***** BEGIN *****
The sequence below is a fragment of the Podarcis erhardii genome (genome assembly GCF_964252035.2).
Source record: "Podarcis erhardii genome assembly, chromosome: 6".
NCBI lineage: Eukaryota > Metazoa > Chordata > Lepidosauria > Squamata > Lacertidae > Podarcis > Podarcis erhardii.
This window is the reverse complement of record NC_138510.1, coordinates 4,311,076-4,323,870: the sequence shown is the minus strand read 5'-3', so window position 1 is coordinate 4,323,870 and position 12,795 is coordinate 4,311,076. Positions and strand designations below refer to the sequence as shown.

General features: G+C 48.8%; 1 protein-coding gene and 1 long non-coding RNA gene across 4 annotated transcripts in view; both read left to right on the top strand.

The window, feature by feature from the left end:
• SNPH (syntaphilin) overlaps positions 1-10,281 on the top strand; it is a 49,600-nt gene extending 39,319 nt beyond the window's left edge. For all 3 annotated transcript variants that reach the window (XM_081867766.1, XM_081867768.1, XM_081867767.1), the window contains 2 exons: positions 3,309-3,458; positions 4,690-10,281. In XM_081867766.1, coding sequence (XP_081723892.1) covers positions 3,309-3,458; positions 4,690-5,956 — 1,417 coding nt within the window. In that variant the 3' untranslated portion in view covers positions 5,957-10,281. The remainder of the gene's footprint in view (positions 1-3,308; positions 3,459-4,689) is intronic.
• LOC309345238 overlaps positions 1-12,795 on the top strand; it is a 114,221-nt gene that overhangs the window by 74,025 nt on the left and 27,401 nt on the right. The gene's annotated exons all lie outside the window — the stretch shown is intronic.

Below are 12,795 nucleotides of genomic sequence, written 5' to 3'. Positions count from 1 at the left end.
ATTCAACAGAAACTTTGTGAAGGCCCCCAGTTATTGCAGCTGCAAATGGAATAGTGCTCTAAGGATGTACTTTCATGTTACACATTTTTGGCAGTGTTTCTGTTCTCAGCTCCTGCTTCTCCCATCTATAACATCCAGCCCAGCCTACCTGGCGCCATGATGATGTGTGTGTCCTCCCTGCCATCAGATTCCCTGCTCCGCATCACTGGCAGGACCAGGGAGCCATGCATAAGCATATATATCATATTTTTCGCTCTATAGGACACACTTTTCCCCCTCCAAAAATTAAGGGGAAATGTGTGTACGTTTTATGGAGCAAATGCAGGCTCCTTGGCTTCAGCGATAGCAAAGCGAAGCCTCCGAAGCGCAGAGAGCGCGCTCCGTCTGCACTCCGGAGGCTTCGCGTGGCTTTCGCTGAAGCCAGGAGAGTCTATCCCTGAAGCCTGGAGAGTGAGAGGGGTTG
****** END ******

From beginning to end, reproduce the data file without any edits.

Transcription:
The sequence below is a fragment of the Podarcis erhardii genome (genome assembly GCF_964252035.2).
Source record: "Podarcis erhardii genome assembly, chromosome: 6".
NCBI lineage: Eukaryota > Metazoa > Chordata > Lepidosauria > Squamata > Lacertidae > Podarcis > Podarcis erhardii.
This window is the reverse complement of record NC_138510.1, coordinates 4,311,076-4,323,870: the sequence shown is the minus strand read 5'-3', so window position 1 is coordinate 4,323,870 and position 12,795 is coordinate 4,311,076. Positions and strand designations below refer to the sequence as shown.

General features: G+C 48.8%; 1 protein-coding gene and 1 long non-coding RNA gene across 4 annotated transcripts in view; both read left to right on the top strand.

The window, feature by feature from the left end:
• SNPH (syntaphilin) overlaps positions 1-10,281 on the top strand; it is a 49,600-nt gene extending 39,319 nt beyond the window's left edge. For all 3 annotated transcript variants that reach the window (XM_081867766.1, XM_081867768.1, XM_081867767.1), the window contains 2 exons: positions 3,309-3,458; positions 4,690-10,281. In XM_081867766.1, coding sequence (XP_081723892.1) covers positions 3,309-3,458; positions 4,690-5,956 — 1,417 coding nt within the window. In that variant the 3' untranslated portion in view covers positions 5,957-10,281. The remainder of the gene's footprint in view (positions 1-3,308; positions 3,459-4,689) is intronic.
• LOC309345238 overlaps positions 1-12,795 on the top strand; it is a 114,221-nt gene that overhangs the window by 74,025 nt on the left and 27,401 nt on the right. The gene's annotated exons all lie outside the window — the stretch shown is intronic.

Below are 12,795 nucleotides of genomic sequence, written 5' to 3'. Positions count from 1 at the left end.
ATTCAACAGAAACTTTGTGAAGGCCCCCAGTTATTGCAGCTGCAAATGGAATAGTGCTCTAAGGATGTACTTTCATGTTACACATTTTTGGCAGTGTTTCTGTTCTCAGCTCCTGCTTCTCCCATCTATAACATCCAGCCCAGCCTACCTGGCGCCATGATGATGTGTGTGTCCTCCCTGCCATCAGATTCCCTGCTCCGCATCACTGGCAGGACCAGGGAGCCATGCATAAGCATATATATCATATTTTTCGCTCTATAGGACACACTTTTCCCCCTCCAAAAATTAAGGGGAAATGTGTGTACGTTTTATGGAGCAAATGCAGGCTCCTTGGCTTCAGCGATAGCAAAGCGAAGCCTCCGAAGCGCAGAGAGCGCGCTCCGTCTGCACTCCGGAGGCTTCGCGTGGCTTTCGCTGAAGCCAGGAGAGTCTATCCCTGAAGCCTGGAGAGTGAGAGGGGTTG